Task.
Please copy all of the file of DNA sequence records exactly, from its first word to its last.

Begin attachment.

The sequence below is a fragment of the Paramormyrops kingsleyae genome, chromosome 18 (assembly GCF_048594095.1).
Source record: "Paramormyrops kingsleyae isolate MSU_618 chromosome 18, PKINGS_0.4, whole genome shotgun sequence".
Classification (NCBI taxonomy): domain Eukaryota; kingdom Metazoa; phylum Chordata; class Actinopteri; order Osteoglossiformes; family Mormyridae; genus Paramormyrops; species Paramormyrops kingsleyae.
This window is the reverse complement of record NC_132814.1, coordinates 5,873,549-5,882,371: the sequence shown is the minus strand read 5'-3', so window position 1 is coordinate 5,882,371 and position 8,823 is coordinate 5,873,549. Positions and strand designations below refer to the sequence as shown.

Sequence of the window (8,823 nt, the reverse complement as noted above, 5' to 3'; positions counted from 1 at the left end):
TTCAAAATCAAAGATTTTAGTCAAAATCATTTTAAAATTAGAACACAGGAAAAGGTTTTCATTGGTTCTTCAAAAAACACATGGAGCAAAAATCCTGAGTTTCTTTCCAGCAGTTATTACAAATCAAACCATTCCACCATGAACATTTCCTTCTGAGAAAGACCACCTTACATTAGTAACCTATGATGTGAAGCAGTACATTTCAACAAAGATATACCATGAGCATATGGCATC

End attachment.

The sequence below is a fragment of the Paramormyrops kingsleyae genome, chromosome 18 (assembly GCF_048594095.1).
Source record: "Paramormyrops kingsleyae isolate MSU_618 chromosome 18, PKINGS_0.4, whole genome shotgun sequence".
Classification (NCBI taxonomy): domain Eukaryota; kingdom Metazoa; phylum Chordata; class Actinopteri; order Osteoglossiformes; family Mormyridae; genus Paramormyrops; species Paramormyrops kingsleyae.
This window is the reverse complement of record NC_132814.1, coordinates 5,873,549-5,882,371: the sequence shown is the minus strand read 5'-3', so window position 1 is coordinate 5,882,371 and position 8,823 is coordinate 5,873,549. Positions and strand designations below refer to the sequence as shown.

Sequence of the window (8,823 nt, the reverse complement as noted above, 5' to 3'; positions counted from 1 at the left end):
TTCAAAATCAAAGATTTTAGTCAAAATCATTTTAAAATTAGAACACAGGAAAAGGTTTTCATTGGTTCTTCAAAAAACACATGGAGCAAAAATCCTGAGTTTCTTTCCAGCAGTTATTACAAATCAAACCATTCCACCATGAACATTTCCTTCTGAGAAAGACCACCTTACATTAGTAACCTATGATGTGAAGCAGTACATTTCAACAAAGATATACCATGAGCATATGGCATC